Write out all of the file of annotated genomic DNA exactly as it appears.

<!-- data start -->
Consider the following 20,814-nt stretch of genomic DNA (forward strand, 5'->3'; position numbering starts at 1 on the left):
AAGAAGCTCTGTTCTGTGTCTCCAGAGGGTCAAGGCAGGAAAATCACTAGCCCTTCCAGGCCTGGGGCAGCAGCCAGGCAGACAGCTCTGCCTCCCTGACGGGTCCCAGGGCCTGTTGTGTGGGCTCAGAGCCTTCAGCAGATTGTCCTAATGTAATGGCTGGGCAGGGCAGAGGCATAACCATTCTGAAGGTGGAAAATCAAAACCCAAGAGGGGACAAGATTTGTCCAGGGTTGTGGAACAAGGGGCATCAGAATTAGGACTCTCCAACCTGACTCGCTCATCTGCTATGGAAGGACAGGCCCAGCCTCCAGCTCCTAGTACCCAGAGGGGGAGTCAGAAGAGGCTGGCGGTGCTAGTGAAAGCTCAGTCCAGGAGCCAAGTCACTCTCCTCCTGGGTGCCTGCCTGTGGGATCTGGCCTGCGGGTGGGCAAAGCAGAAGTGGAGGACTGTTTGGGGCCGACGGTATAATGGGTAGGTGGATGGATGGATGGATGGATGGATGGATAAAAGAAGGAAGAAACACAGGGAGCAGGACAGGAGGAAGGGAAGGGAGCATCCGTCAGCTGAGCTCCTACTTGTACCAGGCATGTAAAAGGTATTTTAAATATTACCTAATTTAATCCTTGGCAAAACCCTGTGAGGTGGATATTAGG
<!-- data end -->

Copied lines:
Consider the following 20,814-nt stretch of genomic DNA (forward strand, 5'->3'; position numbering starts at 1 on the left):
AAGAAGCTCTGTTCTGTGTCTCCAGAGGGTCAAGGCAGGAAAATCACTAGCCCTTCCAGGCCTGGGGCAGCAGCCAGGCAGACAGCTCTGCCTCCCTGACGGGTCCCAGGGCCTGTTGTGTGGGCTCAGAGCCTTCAGCAGATTGTCCTAATGTAATGGCTGGGCAGGGCAGAGGCATAACCATTCTGAAGGTGGAAAATCAAAACCCAAGAGGGGACAAGATTTGTCCAGGGTTGTGGAACAAGGGGCATCAGAATTAGGACTCTCCAACCTGACTCGCTCATCTGCTATGGAAGGACAGGCCCAGCCTCCAGCTCCTAGTACCCAGAGGGGGAGTCAGAAGAGGCTGGCGGTGCTAGTGAAAGCTCAGTCCAGGAGCCAAGTCACTCTCCTCCTGGGTGCCTGCCTGTGGGATCTGGCCTGCGGGTGGGCAAAGCAGAAGTGGAGGACTGTTTGGGGCCGACGGTATAATGGGTAGGTGGATGGATGGATGGATGGATGGATGGATAAAAGAAGGAAGAAACACAGGGAGCAGGACAGGAGGAAGGGAAGGGAGCATCCGTCAGCTGAGCTCCTACTTGTACCAGGCATGTAAAAGGTATTTTAAATATTACCTAATTTAATCCTTGGCAAAACCCTGTGAGGTGGATATTAGG